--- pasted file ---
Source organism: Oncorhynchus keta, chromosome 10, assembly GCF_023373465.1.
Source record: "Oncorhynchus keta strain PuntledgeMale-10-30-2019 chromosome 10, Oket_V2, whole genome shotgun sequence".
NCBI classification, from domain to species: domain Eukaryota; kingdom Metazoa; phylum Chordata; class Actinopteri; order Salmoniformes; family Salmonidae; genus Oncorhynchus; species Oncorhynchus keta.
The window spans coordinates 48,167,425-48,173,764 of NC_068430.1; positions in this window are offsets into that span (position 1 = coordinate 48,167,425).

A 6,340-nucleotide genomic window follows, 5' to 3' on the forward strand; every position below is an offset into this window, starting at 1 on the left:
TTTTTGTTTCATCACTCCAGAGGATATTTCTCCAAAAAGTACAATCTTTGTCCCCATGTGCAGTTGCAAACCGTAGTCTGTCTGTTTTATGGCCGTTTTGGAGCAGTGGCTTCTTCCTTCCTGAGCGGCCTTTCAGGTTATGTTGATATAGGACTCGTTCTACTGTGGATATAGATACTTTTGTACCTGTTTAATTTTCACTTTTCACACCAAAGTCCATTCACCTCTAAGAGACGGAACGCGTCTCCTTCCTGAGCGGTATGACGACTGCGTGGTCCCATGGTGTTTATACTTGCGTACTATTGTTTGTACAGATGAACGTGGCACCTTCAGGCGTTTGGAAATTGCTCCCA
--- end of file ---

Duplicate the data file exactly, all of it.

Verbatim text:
Source organism: Oncorhynchus keta, chromosome 10, assembly GCF_023373465.1.
Source record: "Oncorhynchus keta strain PuntledgeMale-10-30-2019 chromosome 10, Oket_V2, whole genome shotgun sequence".
NCBI classification, from domain to species: domain Eukaryota; kingdom Metazoa; phylum Chordata; class Actinopteri; order Salmoniformes; family Salmonidae; genus Oncorhynchus; species Oncorhynchus keta.
The window spans coordinates 48,167,425-48,173,764 of NC_068430.1; positions in this window are offsets into that span (position 1 = coordinate 48,167,425).

A 6,340-nucleotide genomic window follows, 5' to 3' on the forward strand; every position below is an offset into this window, starting at 1 on the left:
TTTTTGTTTCATCACTCCAGAGGATATTTCTCCAAAAAGTACAATCTTTGTCCCCATGTGCAGTTGCAAACCGTAGTCTGTCTGTTTTATGGCCGTTTTGGAGCAGTGGCTTCTTCCTTCCTGAGCGGCCTTTCAGGTTATGTTGATATAGGACTCGTTCTACTGTGGATATAGATACTTTTGTACCTGTTTAATTTTCACTTTTCACACCAAAGTCCATTCACCTCTAAGAGACGGAACGCGTCTCCTTCCTGAGCGGTATGACGACTGCGTGGTCCCATGGTGTTTATACTTGCGTACTATTGTTTGTACAGATGAACGTGGCACCTTCAGGCGTTTGGAAATTGCTCCCA